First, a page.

Folks, I’ve been honored by Marilyn Pratt blogging it forward to me and also been given an opportunity to explore the subject of Empathy and to answer some personal questions. Let’s start with the easy part.
My name is Jelena Perfiljeva and it was designed specifically to ward off the annoying telemarketers (“Miss… err… Bur-ba-jeeva? – Nope! [click] ”). For the restaurant reservations I usually go by Smith or Jones, although it’s getting increasingly difficult to keep track of my multiple personalities.
Currently I reside in the US and work as an SAP Technical Analyst for one of the few companies that still do manufacturing here. My SAP career started about 7 years ago purely by accident. One person left the internal SAP team and I was thrown into the mix right in the middle of our first SAP roll-out. I was very fortunate to have excellent mentors help me learn ABAP and SAP ins and outs and can only hope to be a match to their generosity in sharing the wealth of knowledge.
Growing up in a totalitarian and largely male-dominated society (despite the claims of otherwise), little girls were allowed to dream about only two professions: a teacher or a doctor. Faced with such choice, I had to go with the doctor because somehow dealing with bloody wounds and corpses seemed more appealing than dealing with school-age kids and their parents.
I went with the “doctor legend” for most of the school. One thing I really liked about the doctors though was their pure, clean white coats. So when years later my school friend’s older sister got a job at a Computing Center (mind you, this were the pre-dawn times for PC) and showed up in a crisp white lab coat, I instantly knew I needed to get in on this. I was not a doctor anymore – I was a “computer person”.
(Exhibit A is a picture from my first student ID – smiling on camera was not appropriate for the “future builders of communism”.)
What is your favorite place in the world?
It’s my home! Preferably by TV or a computer with a cup of Darjeeling tea.
Describe an instance when empathy in a project, development, collaboration, work experience, or community interaction turned a situation around (or should have).
Aaah, what an excellent question. Let me tell you – women know the whole lot about empathy. Just to give you one real life example – some freeways in the US have such poorly designed entrance ramps that the drivers merging into a freeway simply don’t have enough space to accelerate and have to be at mercy of other drivers to let them in. So imagine I’m behind the wheel on such an entrance ramp in a rush hour and another driver is just not willing to let me merge. If my passenger was another woman, our dialogue would be something like that:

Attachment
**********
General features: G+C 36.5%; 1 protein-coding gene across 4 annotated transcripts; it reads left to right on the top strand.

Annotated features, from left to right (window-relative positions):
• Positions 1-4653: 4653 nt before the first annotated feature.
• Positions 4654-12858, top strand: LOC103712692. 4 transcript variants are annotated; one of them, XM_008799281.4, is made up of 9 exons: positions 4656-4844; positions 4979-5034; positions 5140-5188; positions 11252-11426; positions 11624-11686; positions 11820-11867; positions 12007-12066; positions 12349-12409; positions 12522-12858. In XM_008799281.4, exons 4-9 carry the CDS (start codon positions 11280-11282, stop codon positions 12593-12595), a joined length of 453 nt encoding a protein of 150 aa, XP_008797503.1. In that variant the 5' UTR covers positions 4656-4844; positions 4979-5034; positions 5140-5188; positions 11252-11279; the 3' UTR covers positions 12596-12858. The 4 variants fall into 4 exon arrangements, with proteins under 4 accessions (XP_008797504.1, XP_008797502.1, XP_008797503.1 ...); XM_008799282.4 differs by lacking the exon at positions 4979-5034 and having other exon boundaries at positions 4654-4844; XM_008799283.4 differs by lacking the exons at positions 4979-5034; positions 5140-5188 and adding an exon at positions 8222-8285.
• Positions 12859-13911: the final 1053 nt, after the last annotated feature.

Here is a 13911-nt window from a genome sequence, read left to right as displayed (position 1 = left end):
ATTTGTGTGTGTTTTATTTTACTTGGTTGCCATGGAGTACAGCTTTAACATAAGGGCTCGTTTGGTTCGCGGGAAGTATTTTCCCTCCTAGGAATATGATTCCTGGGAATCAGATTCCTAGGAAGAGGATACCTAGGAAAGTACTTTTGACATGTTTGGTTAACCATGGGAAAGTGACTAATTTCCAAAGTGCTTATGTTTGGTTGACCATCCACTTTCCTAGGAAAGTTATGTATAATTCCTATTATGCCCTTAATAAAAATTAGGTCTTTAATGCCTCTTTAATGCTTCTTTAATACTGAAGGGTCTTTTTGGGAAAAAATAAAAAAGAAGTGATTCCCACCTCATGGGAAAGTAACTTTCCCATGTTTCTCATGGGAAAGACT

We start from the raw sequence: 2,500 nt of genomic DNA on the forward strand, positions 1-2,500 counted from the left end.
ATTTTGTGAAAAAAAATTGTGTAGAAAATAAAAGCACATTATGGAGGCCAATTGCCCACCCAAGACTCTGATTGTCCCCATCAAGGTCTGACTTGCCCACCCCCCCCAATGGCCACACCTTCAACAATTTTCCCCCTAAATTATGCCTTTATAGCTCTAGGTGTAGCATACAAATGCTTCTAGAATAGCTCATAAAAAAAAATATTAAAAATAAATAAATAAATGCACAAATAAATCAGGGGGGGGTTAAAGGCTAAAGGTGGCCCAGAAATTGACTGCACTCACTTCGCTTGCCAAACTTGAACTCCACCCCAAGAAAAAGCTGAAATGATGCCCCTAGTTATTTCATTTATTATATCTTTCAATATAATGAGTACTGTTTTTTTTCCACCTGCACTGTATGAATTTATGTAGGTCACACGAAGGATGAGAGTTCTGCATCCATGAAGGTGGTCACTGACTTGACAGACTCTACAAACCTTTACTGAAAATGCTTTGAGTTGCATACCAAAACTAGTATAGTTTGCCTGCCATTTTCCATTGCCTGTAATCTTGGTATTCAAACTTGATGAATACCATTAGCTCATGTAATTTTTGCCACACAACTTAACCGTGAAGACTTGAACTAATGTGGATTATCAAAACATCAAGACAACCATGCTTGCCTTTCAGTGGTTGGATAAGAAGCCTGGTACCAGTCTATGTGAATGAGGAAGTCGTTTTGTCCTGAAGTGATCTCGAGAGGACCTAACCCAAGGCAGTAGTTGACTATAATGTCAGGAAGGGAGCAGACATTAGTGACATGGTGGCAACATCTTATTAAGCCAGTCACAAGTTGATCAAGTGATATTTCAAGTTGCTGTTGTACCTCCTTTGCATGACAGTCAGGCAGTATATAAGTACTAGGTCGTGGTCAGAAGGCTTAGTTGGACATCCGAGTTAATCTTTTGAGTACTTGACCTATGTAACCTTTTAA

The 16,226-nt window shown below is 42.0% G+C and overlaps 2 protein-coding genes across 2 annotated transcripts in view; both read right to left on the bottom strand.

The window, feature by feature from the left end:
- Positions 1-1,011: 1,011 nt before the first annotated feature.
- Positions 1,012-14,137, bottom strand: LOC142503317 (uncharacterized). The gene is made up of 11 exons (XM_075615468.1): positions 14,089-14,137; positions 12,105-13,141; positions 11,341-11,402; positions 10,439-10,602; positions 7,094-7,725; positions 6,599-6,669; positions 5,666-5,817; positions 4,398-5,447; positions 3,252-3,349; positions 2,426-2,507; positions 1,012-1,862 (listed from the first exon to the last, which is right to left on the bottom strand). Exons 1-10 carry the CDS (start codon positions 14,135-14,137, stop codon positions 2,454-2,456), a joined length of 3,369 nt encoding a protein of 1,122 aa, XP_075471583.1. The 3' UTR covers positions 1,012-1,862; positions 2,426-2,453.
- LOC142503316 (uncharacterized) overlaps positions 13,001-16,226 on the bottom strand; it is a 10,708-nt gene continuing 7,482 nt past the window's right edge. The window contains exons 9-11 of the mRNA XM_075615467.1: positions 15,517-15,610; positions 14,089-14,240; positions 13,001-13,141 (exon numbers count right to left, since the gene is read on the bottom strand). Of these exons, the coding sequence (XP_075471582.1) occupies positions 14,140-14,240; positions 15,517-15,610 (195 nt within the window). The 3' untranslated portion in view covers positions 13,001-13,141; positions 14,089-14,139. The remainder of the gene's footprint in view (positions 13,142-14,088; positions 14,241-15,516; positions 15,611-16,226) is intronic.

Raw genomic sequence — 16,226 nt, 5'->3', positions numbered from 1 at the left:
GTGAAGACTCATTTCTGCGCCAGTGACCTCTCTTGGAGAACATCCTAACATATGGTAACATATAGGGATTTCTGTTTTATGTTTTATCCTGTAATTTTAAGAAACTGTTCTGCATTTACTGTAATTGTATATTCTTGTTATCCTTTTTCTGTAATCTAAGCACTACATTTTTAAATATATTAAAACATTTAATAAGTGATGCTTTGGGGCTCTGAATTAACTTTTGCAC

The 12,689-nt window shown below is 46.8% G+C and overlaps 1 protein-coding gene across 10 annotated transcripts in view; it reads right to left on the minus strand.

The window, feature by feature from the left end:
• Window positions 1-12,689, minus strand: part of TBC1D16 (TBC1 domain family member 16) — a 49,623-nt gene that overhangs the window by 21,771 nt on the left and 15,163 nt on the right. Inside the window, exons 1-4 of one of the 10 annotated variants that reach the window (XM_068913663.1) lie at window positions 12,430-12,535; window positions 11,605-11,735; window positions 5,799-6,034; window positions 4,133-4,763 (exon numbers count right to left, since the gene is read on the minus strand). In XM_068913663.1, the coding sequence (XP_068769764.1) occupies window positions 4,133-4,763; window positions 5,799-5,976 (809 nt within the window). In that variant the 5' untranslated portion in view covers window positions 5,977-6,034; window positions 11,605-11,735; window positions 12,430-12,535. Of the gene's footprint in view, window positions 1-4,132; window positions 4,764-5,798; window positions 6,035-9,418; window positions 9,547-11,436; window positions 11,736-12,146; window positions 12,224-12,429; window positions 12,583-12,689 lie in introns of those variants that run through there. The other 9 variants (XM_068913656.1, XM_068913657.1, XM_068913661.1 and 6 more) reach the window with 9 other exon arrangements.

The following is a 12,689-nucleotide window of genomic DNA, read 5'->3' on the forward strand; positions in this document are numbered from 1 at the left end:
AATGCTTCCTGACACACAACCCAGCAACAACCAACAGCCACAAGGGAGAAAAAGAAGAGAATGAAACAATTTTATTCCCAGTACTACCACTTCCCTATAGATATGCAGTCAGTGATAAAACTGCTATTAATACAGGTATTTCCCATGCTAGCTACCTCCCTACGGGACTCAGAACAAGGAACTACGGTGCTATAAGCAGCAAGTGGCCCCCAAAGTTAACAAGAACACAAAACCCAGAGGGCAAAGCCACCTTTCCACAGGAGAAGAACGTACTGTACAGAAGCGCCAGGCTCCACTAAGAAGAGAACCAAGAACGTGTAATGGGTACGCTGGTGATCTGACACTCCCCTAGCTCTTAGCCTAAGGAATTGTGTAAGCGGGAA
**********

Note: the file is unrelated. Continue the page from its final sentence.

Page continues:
Me: – Did you see how that jerk didn’t let me merge?!
Another woman: – Oh my gosh, what a total jerk!
End of subject, we drive happily into the sunset. Now imagine my husband is a passenger:
Me: – Did you see how that jerk didn’t let me merge?!
Husband (H): – Well, he had right of way…
Me: – But can’t he see that the merge lane is ending?
H: – He doesn’t have to slow down to let you in…
Me: – How can you defend him? Are you with me or with him?
H: – How do you even know it’s “him”, maybe it’s a woman?
Me: – WHAAAAT?!!!
<conversation is followed by a long heated discussion about the genderal driving habits>
And this is just one of examples that shows how sometimes just a bit of empathy goes a long way.
But back to Marilyn’s question. Come to think of it, the whole SCN is actually built on empathy. We show our empathy every day by sharing our knowledge, our thoughts and ideas, by answering forum questions from people we don’t know. I hope we can get our Coffee Corner back soon – I can really relate to the personal stories we used to share there.
As we saw, our community is also perfectly capable to empathize when things don’t go well with the SCN migration (Oliver Kohl’s blog is just one such example). Most of the SCN users are probably IT professionals, so I think we can easily relate to the SCN team’s struggles.
But since the migration to New SCN occurred, I can’t shake off the feeling that somehow The People in Charge of SCN (TPCSCN) really have little empathy towards the “file and rank” SCN users.
For example, here’s my brief version of the virtual dialogue that occurred shortly after migration between TPCSCN and users:
TPCSCN: We have better, faster SCN!
Users: We can’t login and it’s slow…
TPCSCN: But don’t you see the new shiny buttons? And almost everything almost sometimes works!
Users: Nothing works…
TPCSCN: You are being negative! You need to prove your words by doing extensive analysis and presenting it to us in a way we can understand.
TPCSCN: Ahem… ahem… Good job, you, that’s what we need. Now carry on and get used to the new web site.
TPCSCN: No more whining!
Is it just me or did it look pretty much like infamous George Bush’s Mission Accomplished banner?
OK, and here is my “empathized” version of what could’ve occurred:
TPCSCN: Look, we wanted to make SCN a better web site, but the project kind of went FUBAR. We’re working on this though, so hang on there, OK?
Users: OK. Can we help?
… and we drive happily into the sunset.
Empathy is not always a two-way street. It’s not the “you scratch mine and I scratch yours” kind of thing. One does not have to empathize, just as one doesn’t have to facilitate others merging onto the freeway. We can only choose to empathize ourselves and we can only hope that we communicate in a way that might prompt empathy in others. I hope we can all together make New SCN our new home that we can love even more than the old one.
Update 9/20/13 – I’d like to also blog it forward to Steffi Warnecke with the same questions. Go Steffi!